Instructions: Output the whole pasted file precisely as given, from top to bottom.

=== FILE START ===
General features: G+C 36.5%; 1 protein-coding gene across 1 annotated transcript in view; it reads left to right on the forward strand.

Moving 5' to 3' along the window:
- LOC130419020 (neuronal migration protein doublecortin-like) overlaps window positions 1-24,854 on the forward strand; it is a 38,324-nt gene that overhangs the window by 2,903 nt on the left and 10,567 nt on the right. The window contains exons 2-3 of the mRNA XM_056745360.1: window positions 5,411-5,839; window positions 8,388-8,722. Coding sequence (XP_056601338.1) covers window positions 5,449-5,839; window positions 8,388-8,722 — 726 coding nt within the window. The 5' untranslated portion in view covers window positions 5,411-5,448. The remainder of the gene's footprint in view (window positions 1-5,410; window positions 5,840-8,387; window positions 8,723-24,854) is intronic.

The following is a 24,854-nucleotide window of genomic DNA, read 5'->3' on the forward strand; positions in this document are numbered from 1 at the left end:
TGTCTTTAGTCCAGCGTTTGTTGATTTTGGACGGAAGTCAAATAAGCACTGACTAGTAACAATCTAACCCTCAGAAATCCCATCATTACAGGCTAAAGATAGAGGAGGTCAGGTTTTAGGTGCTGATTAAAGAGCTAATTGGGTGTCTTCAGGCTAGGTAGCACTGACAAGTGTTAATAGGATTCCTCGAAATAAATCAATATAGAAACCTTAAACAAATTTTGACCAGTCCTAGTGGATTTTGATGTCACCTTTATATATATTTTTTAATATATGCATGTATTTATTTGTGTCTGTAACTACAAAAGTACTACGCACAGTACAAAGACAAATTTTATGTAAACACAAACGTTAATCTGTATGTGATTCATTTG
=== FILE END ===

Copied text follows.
General features: G+C 36.5%; 1 protein-coding gene across 1 annotated transcript in view; it reads left to right on the forward strand.

Moving 5' to 3' along the window:
- LOC130419020 (neuronal migration protein doublecortin-like) overlaps window positions 1-24,854 on the forward strand; it is a 38,324-nt gene that overhangs the window by 2,903 nt on the left and 10,567 nt on the right. The window contains exons 2-3 of the mRNA XM_056745360.1: window positions 5,411-5,839; window positions 8,388-8,722. Coding sequence (XP_056601338.1) covers window positions 5,449-5,839; window positions 8,388-8,722 — 726 coding nt within the window. The 5' untranslated portion in view covers window positions 5,411-5,448. The remainder of the gene's footprint in view (window positions 1-5,410; window positions 5,840-8,387; window positions 8,723-24,854) is intronic.

The following is a 24,854-nucleotide window of genomic DNA, read 5'->3' on the forward strand; positions in this document are numbered from 1 at the left end:
TGTCTTTAGTCCAGCGTTTGTTGATTTTGGACGGAAGTCAAATAAGCACTGACTAGTAACAATCTAACCCTCAGAAATCCCATCATTACAGGCTAAAGATAGAGGAGGTCAGGTTTTAGGTGCTGATTAAAGAGCTAATTGGGTGTCTTCAGGCTAGGTAGCACTGACAAGTGTTAATAGGATTCCTCGAAATAAATCAATATAGAAACCTTAAACAAATTTTGACCAGTCCTAGTGGATTTTGATGTCACCTTTATATATATTTTTTAATATATGCATGTATTTATTTGTGTCTGTAACTACAAAAGTACTACGCACAGTACAAAGACAAATTTTATGTAAACACAAACGTTAATCTGTATGTGATTCATTTG